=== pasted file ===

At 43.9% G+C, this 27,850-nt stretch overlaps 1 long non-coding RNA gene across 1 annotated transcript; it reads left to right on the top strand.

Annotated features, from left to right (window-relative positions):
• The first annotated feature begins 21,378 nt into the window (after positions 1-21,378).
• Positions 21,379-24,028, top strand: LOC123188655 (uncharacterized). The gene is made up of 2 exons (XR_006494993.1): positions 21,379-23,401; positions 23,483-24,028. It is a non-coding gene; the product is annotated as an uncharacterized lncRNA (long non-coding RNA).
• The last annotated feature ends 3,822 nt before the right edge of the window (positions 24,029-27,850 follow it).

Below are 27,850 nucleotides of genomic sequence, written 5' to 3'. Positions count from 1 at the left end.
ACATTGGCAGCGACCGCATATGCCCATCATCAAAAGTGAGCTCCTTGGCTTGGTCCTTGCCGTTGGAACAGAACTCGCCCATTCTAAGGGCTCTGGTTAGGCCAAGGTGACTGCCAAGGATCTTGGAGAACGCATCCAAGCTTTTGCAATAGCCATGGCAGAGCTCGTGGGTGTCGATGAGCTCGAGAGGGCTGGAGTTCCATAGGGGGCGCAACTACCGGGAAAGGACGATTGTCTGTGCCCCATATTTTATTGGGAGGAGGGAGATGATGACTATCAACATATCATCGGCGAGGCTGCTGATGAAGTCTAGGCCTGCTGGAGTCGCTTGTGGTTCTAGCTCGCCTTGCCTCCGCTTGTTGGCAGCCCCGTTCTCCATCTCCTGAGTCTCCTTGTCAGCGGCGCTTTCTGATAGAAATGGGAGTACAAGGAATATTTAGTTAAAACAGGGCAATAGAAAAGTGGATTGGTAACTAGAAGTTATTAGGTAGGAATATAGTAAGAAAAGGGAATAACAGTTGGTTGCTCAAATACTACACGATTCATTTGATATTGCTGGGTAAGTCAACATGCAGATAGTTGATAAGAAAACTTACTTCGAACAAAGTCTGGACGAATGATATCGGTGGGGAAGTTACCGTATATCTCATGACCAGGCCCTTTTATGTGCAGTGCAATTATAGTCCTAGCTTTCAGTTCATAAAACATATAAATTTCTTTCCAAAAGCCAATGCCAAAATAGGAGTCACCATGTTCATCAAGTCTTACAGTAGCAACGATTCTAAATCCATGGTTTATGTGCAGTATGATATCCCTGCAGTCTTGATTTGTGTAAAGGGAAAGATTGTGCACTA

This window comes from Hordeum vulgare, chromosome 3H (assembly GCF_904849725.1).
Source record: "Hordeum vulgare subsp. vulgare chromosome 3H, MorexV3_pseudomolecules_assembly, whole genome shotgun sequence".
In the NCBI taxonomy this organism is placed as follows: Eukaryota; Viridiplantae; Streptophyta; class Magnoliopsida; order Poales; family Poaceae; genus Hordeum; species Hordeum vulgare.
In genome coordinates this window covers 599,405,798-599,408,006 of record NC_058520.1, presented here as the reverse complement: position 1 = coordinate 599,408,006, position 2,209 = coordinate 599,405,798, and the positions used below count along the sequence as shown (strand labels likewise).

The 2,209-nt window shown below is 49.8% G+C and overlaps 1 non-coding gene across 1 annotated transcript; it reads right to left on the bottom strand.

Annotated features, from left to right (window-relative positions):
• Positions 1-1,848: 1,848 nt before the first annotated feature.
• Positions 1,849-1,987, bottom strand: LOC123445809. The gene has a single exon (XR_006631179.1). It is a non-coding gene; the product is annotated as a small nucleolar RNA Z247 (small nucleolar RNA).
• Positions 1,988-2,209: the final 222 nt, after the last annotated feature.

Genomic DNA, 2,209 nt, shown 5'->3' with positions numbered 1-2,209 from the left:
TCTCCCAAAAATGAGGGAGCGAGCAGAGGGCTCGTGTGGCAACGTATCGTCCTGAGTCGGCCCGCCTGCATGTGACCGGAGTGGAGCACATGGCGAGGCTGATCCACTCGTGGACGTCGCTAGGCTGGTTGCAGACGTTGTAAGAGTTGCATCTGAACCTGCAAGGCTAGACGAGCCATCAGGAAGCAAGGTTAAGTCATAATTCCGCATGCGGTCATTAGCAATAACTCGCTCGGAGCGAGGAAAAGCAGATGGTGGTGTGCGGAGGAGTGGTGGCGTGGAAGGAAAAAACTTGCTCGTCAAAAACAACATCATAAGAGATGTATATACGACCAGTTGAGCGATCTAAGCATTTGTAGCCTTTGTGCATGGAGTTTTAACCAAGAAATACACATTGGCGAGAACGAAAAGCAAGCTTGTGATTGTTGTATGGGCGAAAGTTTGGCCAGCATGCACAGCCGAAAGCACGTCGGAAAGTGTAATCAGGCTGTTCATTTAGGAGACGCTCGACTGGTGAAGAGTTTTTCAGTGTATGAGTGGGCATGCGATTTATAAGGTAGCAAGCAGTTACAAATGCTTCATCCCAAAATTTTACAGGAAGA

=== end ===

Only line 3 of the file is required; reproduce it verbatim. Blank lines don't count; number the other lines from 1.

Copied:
• The first annotated feature begins 21,378 nt into the window (after positions 1-21,378).